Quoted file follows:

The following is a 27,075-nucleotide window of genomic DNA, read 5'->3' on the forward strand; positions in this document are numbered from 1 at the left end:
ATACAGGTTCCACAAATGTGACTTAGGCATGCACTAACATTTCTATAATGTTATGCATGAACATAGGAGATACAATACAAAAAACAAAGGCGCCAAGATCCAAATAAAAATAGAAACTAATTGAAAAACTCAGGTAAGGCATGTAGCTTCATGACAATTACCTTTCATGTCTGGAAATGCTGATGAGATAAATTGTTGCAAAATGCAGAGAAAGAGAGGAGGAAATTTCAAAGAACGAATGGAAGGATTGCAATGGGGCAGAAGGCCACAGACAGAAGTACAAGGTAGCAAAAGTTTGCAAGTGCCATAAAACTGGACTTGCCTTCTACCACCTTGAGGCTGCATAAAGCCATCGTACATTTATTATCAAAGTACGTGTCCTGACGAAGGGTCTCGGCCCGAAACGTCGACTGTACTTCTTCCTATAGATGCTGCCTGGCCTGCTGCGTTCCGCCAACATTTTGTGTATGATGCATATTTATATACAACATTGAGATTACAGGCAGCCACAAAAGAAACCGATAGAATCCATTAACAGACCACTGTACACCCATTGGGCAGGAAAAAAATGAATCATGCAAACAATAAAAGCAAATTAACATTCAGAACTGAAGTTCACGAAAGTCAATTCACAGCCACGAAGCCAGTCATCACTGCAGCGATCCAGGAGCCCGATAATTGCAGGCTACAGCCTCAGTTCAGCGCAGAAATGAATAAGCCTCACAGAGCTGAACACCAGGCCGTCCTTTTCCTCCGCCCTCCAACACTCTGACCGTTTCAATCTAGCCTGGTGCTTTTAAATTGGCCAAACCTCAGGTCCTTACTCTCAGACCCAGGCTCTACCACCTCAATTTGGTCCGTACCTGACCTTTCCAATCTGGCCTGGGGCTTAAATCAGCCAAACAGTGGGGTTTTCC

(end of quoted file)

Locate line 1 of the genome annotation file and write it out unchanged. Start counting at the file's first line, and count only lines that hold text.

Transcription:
The following is a 27,075-nucleotide window of genomic DNA, read 5'->3' on the forward strand; positions in this document are numbered from 1 at the left end: